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Charisse Pickron, Arjun Iyer, Eswen Fava, Lisa Scott; The specificity of labels differentially impacts infants' attention-related visual strategies and neural responses. Journal of Vision 2016;16(12):64. doi: https://doi.org/10.1167/16.12.64.
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© ARVO (1962-2015); The Authors (2016-present)
During the first year of life, learning that an individual-level label corresponds to an object or face increased visual differentiation of within-group exemplars (Scott & Monesson, 2009; Scott, 2011). The present study sought to follow-up these results and determine whether individual-level training differentially impacted infants' attention-related visual strategies and neural responses. Here, six-month-old infants were trained for three months with storybooks containing novel objects labeled either with category-level or individual-level names. Before and after training infants' visual fixation location and duration toward serially presented objects was assessed with an eye-tracker. This was followed by an examination of infants' event-related potentials (ERPs) during an oddball task. Total dwell time to the top and bottom half of untrained exemplars within the trained group were examined before and after training and across groups. Analyses suggest that infants fixated the untrained images longer at 9 months compared to at 6 months, F(1, 20) = 5.82, p < .05. This main effect was qualified by an interaction between age and group, F(1, 20) = 4.82, p < .05 which was driven by a significant increase in looking from 6 to 9 months for the individual-level group but not the category-level group, p < .05. ERP analyses revealed a greater Nc amplitude in response to infrequent versus frequent objects, F(1,40) = 5.80, p = .02, which was qualified by a 3-way interaction. The 3-way interaction, F(1,40) = 4.51, p = .04, was driven by a larger Nc amplitude to infrequent relative to frequent objects, but only for the 9-month-old infants trained with individual-level labels (p= .003). No amplitude differences were found after category-level training. Our findings extend past training work by demonstrating that infants use labels to shape the specificity of their perceptual representations and that individual-level labels differentially increases attention relative to category-level labels.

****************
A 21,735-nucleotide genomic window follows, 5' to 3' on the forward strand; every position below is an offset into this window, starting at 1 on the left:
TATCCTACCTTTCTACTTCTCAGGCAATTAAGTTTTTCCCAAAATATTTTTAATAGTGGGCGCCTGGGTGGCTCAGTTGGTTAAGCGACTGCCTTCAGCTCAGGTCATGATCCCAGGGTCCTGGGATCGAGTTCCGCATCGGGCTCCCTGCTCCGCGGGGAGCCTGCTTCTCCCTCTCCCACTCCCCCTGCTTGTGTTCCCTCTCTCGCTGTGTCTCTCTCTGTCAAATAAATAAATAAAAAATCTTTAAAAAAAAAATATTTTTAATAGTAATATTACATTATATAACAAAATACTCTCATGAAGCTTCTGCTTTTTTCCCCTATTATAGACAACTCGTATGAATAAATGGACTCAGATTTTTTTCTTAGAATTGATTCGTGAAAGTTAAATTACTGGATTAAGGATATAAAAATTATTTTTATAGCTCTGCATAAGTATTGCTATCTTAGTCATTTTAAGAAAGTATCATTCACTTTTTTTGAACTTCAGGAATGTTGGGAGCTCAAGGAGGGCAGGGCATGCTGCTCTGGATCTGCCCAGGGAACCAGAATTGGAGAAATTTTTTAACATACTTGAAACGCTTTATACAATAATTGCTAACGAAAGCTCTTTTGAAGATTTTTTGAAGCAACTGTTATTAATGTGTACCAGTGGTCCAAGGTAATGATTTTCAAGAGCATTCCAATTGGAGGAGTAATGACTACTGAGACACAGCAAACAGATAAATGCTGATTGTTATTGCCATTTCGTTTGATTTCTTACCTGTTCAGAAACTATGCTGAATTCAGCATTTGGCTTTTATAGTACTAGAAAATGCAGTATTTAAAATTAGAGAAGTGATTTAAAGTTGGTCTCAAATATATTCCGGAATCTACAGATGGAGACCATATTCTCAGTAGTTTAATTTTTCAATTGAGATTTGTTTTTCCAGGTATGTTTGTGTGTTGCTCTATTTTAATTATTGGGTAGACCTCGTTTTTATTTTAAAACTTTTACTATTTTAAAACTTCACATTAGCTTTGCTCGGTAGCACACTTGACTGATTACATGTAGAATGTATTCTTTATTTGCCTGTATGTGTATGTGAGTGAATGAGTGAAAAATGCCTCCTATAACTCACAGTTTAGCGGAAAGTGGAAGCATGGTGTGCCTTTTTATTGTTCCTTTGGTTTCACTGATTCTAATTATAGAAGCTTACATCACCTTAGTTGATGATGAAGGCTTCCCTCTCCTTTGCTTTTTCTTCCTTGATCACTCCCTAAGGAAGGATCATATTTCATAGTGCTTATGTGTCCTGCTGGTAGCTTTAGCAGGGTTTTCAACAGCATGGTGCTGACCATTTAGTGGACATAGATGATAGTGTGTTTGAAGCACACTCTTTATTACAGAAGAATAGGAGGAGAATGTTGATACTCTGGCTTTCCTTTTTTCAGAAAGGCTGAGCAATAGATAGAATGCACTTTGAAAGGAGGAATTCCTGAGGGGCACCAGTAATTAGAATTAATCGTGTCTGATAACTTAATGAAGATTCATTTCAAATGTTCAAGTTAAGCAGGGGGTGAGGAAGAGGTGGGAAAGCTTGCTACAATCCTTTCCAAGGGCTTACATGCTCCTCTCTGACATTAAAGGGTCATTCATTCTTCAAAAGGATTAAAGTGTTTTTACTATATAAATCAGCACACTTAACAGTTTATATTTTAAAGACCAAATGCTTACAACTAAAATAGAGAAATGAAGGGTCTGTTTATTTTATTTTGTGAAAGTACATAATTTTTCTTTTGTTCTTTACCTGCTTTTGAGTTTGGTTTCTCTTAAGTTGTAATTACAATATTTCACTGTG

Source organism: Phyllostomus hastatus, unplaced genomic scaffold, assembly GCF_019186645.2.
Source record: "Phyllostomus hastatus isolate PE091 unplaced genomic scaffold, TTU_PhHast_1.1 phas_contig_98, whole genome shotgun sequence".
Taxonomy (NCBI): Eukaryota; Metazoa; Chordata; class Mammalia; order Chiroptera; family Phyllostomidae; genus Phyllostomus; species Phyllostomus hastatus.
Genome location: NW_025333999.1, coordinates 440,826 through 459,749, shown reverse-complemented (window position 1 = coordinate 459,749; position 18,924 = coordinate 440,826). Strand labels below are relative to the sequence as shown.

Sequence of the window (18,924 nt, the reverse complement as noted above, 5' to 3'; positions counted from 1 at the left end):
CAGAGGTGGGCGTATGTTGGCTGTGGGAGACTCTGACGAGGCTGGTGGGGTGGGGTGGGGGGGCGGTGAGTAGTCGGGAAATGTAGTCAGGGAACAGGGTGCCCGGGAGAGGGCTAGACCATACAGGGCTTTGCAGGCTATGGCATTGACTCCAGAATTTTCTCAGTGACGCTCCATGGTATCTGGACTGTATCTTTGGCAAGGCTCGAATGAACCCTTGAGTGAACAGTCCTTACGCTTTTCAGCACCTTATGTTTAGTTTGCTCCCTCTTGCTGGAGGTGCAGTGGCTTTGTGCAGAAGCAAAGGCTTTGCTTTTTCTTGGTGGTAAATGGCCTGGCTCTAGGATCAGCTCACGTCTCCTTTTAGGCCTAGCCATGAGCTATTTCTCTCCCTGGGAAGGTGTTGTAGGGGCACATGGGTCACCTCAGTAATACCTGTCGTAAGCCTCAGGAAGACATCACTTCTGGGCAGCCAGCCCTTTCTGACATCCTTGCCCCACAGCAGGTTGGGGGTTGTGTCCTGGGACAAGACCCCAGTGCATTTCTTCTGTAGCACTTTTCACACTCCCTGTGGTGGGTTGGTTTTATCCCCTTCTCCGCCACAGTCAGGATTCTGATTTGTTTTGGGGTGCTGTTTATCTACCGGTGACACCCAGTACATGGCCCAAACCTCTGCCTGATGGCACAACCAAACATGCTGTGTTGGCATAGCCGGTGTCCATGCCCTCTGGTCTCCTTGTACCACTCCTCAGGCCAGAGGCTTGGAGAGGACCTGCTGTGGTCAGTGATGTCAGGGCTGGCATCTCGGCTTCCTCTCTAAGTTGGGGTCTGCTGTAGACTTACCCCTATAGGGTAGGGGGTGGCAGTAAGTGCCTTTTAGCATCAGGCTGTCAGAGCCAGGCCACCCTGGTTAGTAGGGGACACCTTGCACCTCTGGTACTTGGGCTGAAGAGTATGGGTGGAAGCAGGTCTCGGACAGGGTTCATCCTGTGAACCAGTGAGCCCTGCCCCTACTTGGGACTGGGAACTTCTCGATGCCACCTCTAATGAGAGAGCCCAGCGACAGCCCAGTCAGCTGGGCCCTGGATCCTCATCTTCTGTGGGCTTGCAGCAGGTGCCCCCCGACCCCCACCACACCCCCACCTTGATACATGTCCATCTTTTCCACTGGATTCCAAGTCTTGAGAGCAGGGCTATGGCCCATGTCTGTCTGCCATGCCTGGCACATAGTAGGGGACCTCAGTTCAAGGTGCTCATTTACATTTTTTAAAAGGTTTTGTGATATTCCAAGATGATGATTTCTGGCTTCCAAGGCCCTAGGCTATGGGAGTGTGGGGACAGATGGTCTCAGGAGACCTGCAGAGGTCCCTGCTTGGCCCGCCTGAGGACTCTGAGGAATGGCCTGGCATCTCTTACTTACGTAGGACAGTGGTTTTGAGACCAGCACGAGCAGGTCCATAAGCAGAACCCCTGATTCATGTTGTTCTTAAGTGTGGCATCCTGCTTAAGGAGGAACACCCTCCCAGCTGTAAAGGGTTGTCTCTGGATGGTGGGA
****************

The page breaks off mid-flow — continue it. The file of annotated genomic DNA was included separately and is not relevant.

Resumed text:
Meeting abstract presented at VSS 2016
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